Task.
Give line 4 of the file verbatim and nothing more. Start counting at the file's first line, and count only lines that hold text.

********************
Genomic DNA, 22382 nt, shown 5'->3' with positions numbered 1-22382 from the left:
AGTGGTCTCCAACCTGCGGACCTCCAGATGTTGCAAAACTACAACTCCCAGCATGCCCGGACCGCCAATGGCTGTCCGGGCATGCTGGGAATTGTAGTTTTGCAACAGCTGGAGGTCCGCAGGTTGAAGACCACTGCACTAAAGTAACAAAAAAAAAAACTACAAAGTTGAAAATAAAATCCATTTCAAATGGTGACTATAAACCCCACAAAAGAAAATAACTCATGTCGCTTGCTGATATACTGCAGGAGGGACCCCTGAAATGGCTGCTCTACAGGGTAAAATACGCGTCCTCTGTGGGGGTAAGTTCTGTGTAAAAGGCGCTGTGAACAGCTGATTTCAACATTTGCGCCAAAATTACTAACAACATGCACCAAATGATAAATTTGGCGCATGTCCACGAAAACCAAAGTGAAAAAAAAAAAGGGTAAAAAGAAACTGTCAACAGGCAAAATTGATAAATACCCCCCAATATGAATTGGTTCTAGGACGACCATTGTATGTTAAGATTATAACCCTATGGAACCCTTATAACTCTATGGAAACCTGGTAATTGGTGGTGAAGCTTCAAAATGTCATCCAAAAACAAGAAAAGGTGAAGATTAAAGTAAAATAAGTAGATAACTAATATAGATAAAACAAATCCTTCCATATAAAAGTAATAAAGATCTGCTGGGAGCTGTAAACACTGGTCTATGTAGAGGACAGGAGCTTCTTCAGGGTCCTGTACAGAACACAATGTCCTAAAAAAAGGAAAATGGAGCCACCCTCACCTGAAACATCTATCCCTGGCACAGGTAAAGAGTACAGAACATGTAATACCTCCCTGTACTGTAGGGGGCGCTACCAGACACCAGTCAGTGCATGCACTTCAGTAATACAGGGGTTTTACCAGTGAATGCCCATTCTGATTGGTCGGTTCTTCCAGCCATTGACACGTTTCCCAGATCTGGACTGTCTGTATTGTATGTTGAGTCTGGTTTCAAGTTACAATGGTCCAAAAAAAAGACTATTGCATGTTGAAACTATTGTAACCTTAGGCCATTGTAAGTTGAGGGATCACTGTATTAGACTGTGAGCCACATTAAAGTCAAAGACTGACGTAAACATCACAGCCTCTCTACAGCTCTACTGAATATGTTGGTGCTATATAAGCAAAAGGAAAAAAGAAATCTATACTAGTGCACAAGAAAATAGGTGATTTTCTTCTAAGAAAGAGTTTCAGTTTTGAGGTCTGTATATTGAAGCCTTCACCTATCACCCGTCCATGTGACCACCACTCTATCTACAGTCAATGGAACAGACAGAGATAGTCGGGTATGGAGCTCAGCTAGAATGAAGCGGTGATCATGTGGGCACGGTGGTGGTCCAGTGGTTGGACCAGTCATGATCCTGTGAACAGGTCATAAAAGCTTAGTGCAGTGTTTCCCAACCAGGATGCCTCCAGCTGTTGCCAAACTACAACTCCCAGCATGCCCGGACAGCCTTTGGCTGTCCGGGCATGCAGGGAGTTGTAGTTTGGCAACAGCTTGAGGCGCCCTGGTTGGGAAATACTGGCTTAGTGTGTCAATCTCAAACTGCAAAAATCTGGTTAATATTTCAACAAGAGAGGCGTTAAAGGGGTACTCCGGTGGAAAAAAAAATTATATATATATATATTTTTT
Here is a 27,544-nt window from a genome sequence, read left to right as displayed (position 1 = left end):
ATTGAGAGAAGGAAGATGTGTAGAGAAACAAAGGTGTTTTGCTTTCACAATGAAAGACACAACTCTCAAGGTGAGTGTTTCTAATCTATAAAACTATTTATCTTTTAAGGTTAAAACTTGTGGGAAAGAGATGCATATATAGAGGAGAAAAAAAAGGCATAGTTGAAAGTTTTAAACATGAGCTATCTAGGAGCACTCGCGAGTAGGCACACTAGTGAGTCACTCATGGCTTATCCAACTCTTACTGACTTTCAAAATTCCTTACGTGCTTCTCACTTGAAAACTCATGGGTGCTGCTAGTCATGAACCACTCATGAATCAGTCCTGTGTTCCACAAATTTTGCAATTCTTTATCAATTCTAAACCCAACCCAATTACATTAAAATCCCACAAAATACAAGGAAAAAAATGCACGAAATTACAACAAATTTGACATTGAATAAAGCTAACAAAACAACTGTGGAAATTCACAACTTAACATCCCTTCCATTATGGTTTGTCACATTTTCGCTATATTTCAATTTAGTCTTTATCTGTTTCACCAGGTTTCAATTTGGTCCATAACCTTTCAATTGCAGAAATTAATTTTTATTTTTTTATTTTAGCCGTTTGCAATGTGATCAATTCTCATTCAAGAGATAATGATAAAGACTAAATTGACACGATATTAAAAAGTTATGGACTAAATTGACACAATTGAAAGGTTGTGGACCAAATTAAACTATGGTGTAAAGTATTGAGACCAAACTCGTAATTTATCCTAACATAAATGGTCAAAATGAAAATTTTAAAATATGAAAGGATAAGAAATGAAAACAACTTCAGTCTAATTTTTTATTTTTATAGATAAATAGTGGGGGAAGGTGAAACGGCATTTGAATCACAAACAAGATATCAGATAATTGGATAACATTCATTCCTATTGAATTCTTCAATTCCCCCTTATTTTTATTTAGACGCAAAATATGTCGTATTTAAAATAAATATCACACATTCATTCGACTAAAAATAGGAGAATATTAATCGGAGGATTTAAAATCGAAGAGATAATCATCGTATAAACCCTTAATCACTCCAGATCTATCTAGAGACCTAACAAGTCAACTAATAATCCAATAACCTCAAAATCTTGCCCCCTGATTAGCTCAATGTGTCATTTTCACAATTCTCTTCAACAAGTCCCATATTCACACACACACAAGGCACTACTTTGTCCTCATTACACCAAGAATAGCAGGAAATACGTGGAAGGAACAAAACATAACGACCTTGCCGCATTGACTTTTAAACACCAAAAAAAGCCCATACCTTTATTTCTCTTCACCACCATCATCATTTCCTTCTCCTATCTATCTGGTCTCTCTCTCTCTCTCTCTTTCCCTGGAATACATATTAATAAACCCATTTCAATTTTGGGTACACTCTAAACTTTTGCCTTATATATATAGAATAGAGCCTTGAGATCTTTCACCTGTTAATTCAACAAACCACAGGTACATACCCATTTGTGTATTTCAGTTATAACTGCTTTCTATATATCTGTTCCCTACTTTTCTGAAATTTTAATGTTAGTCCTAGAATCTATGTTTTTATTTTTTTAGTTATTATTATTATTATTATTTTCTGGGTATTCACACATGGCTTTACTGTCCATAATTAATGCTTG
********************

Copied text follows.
ATTGAGAGAAGGAAGATGTGTAGAGAAACAAAGGTGTTTTGCTTTCACAATGAAAGACACAACTCTCAAGGTGAGTGTTTCTAATCTATAAAACTATTTATCTTTTAAGGTTAAAACTTGTGGGAAAGAGATGCATATATAGAGGAGAAAAAAAAGGCATAGTTGAAAGTTTTAAACATGAGCTATCTAGGAGCACTCGCGAGTAGGCACACTAGTGAGTCACTCATGGCTTATCCAACTCTTACTGACTTTCAAAATTCCTTACGTGCTTCTCACTTGAAAACTCATGGGTGCTGCTAGTCATGAACCACTCATGAATCAGTCCTGTGTTCCACAAATTTTGCAATTCTTTATCAATTCTAAACCCAACCCAATTACATTAAAATCCCACAAAATACAAGGAAAAAAATGCACGAAATTACAACAAATTTGACATTGAATAAAGCTAACAAAACAACTGTGGAAATTCACAACTTAACATCCCTTCCATTATGGTTTGTCACATTTTCGCTATATTTCAATTTAGTCTTTATCTGTTTCACCAGGTTTCAATTTGGTCCATAACCTTTCAATTGCAGAAATTAATTTTTATTTTTTTATTTTAGCCGTTTGCAATGTGATCAATTCTCATTCAAGAGATAATGATAAAGACTAAATTGACACGATATTAAAAAGTTATGGACTAAATTGACACAATTGAAAGGTTGTGGACCAAATTAAACTATGGTGTAAAGTATTGAGACCAAACTCGTAATTTATCCTAACATAAATGGTCAAAATGAAAATTTTAAAATATGAAAGGATAAGAAATGAAAACAACTTCAGTCTAATTTTTTATTTTTATAGATAAATAGTGGGGGAAGGTGAAACGGCATTTGAATCACAAACAAGATATCAGATAATTGGATAACATTCATTCCTATTGAATTCTTCAATTCCCCCTTATTTTTATTTAGACGCAAAATATGTCGTATTTAAAATAAATATCACACATTCATTCGACTAAAAATAGGAGAATATTAATCGGAGGATTTAAAATCGAAGAGATAATCATCGTATAAACCCTTAATCACTCCAGATCTATCTAGAGACCTAACAAGTCAACTAATAATCCAATAACCTCAAAATCTTGCCCCCTGATTAGCTCAATGTGTCATTTTCACAATTCTCTTCAACAAGTCCCATATTCACACACACACAAGGCACTACTTTGTCCTCATTACACCAAGAATAGCAGGAAATACGTGGAAGGAACAAAACATAACGACCTTGCCGCATTGACTTTTAAACACCAAAAAAAGCCCATACCTTTATTTCTCTTCACCACCATCATCATTTCCTTCTCCTATCTATCTGGTCTCTCTCTCTCTCTCTCTTTCCCTGGAATACATATTAATAAACCCATTTCAATTTTGGGTACACTCTAAACTTTTGCCTTATATATATAGAATAGAGCCTTGAGATCTTTCACCTGTTAATTCAACAAACCACAGGTACATACCCATTTGTGTATTTCAGTTATAACTGCTTTCTATATATCTGTTCCCTACTTTTCTGAAATTTTAATGTTAGTCCTAGAATCTATGTTTTTATTTTTTTAGTTATTATTATTATTATTATTTTCTGGGTATTCACACATGGCTTTACTGTCCATAATTAATGCTTG